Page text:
Chimichangas (1968, 1969)

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Sun Jun 25 01:19:33 UTC 2000

Press, 1968) by Ronald Johnson, pg. 62 (under BURROS):

   Fry a burro in deep fat after it is rolled.  It changes the flavor
entirely and is well worth trying.  If you wish a sauce serve either Cold
Green Chile Sauce (see p. 98) or Jalapeno Sauce (see p. 101).

    From SOUTHWESTERN COOKING: NEW & OLD (University of New Mexico Press,
1985) by Ronald Johnson (a revised version of the above book):

Pg. 84:  _Chimichangas_
   These are simply burritos deep fried, and they can be assembled with any
filling you'd put in a burrito.  Since one doesn't have to work so quickly to
maintain a warm dish, they are more suitable to make at home for a
combination platter than are burritos.  For this reason the salsa is usually
omitted from the filling and then later spooned over the chimichanga.
    After you have rolled up the flour tortilla fix it with toothpicks.  Heat
oil to about 375 degrees in a deep fat fryer, then fry one at a time for
about a minute and a half, turning to brown both sides.  Drain on paper
towels and serve Fresh Salsa (p. 55), Guacamole (p. 219), sour cream, or Red
Chile Sauce (p. 51).
Pg. 85:  _Bean Chimichangas_  (Recipe follows--ed.)  Another delight for
vegetarians--and the rest of us too.

    From SOUTHWEST COOKERY, OR, AT HOME ON THE RANGE (Doubleday & Company,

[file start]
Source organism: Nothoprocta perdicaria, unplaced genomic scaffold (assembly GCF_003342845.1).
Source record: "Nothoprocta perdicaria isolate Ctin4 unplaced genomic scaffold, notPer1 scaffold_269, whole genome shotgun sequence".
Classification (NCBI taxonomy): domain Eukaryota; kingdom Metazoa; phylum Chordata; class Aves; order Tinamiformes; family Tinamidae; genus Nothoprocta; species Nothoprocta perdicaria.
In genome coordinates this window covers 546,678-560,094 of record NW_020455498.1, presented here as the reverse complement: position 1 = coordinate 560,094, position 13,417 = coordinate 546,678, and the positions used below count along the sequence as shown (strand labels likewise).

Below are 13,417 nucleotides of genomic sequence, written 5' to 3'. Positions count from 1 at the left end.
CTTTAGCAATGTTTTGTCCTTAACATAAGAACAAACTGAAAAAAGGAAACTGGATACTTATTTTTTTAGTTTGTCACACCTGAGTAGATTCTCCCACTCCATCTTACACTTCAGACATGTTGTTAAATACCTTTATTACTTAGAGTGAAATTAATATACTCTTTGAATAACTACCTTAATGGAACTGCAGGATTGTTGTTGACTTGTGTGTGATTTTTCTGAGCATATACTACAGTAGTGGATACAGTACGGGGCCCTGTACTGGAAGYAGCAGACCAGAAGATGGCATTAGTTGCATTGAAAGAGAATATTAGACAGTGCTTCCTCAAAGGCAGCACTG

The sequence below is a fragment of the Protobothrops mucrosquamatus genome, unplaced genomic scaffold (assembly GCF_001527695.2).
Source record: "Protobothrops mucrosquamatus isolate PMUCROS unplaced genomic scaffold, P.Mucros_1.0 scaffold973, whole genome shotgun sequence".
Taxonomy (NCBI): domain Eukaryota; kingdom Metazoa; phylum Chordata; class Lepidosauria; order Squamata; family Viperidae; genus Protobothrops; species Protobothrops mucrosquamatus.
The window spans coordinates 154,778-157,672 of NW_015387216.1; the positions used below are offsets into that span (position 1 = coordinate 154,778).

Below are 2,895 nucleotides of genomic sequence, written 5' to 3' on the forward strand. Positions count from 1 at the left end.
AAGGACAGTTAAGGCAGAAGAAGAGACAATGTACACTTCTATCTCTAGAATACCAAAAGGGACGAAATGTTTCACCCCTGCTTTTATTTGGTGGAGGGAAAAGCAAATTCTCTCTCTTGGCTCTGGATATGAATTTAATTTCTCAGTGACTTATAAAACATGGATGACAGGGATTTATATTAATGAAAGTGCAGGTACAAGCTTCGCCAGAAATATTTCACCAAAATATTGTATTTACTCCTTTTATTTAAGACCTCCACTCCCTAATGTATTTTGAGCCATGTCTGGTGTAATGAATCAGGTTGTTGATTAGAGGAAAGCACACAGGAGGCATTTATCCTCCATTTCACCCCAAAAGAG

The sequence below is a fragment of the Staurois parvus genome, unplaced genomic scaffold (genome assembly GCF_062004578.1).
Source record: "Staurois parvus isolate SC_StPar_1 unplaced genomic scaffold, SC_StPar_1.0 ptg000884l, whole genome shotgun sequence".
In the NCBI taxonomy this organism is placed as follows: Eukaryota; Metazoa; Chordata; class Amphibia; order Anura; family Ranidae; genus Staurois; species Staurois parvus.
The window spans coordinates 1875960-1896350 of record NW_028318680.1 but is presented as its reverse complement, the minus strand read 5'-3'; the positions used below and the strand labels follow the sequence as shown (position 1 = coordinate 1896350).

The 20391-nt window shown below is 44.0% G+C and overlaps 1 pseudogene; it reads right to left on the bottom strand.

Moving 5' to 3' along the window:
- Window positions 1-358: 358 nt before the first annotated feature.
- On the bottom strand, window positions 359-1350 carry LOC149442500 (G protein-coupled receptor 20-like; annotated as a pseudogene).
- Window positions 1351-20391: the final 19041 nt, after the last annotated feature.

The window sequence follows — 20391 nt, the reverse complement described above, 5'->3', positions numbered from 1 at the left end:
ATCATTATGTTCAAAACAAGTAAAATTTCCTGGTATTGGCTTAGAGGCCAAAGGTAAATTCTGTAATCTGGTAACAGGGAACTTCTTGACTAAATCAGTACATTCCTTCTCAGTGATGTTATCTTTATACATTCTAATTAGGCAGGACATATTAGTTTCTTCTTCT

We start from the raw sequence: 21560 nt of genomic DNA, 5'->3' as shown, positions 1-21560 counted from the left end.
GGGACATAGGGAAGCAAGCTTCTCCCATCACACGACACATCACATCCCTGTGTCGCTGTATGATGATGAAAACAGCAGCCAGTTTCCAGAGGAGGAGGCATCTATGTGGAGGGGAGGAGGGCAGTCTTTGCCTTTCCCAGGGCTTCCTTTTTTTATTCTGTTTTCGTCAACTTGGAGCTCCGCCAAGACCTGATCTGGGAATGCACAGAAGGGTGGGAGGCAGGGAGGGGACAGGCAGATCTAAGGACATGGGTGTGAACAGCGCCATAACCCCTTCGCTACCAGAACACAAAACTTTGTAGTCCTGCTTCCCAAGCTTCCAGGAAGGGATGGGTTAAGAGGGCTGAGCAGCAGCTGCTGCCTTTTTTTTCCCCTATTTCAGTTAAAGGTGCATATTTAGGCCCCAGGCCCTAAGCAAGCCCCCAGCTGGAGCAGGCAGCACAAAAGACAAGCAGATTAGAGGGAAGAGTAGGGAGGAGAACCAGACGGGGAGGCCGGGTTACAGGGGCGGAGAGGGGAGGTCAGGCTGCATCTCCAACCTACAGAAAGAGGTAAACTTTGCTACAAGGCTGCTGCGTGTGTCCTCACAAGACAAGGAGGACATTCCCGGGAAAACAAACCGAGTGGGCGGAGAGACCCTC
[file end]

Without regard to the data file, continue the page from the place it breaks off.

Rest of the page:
Inc., Garden City, NY, 1969) by Richard Wormser:

Pg. 87:  In the upper Santa Cruz Valley, between Tucson and Nogales, they pat
or roll flour tortillas until they are 12 to 18 inches in diameter; it is
easy to read large type through them.
    Then they make _burritos_ as above, first folding down the top and bottom
of the tortillas to add strength.
    These are then deep-fried, and called Chimichangos, a word with
absolutely no meaning in any Indian or Spanish dialect that anyone ever heard
of.  The translation might be "thingumajigs," but the flavor is delicious.
(Sweet Thingumabobs from Tubac)
4 cups sifted white flour, all purpose
1 1/2 teaspoons salt
1/2 teaspoon cinnamon
1/2 cup lard
Flour for dusting, butter for greasing hands
Lard for deep frying
Mix the three dry ingredients thoroughly; cut in the lard with a knife; add
enough water to make the dough slightly elastic--the amount of water seems to
vary with the climate.
Cut the dough into lumps about the size of an egg, and chill for half an hour.
Powder a bread board and massage your hands thoroughly with (Pg. 163--ed.)
butter.  Put a lump of dough on the board and pat it till it is as big in
diameter as the largest skillet you own or can borrow.
Put the skillet over a moderate heat, and warm it till a drop of water dances
and steams away.
Lay each tortilla in the skillet for a minute on each side; remove and stack
tortillas and set them aside.
1/4 cup granulated sugar
1/2 teaspoon grated lemon rind
2 cups stewed fruit, such as apricots or dried apples
1/4 cup unsalted butter
Lard for deep frying
Powdered sugar for dusting
Stir the sugar and lemon rind into the stewed fruit; bring to a boil and
allow to cool.
Fold each tortilla 2 inches down from the top and up from the bottom; spread
the fruit mixture from fold to fold about 2 inches wide and 2 inches in from
the right-hand edge; spread the butter for about an inch just in from the
fruit mixture.
Roll the tortilla from right to left around the fruit.
Heat the lard to 370 degrees F. and drop the chimichangos in one by one;
remove the same way as they turn the color of golden toast.
Drain on brown paper. sprinkle with powdered sugar, and serve hot.

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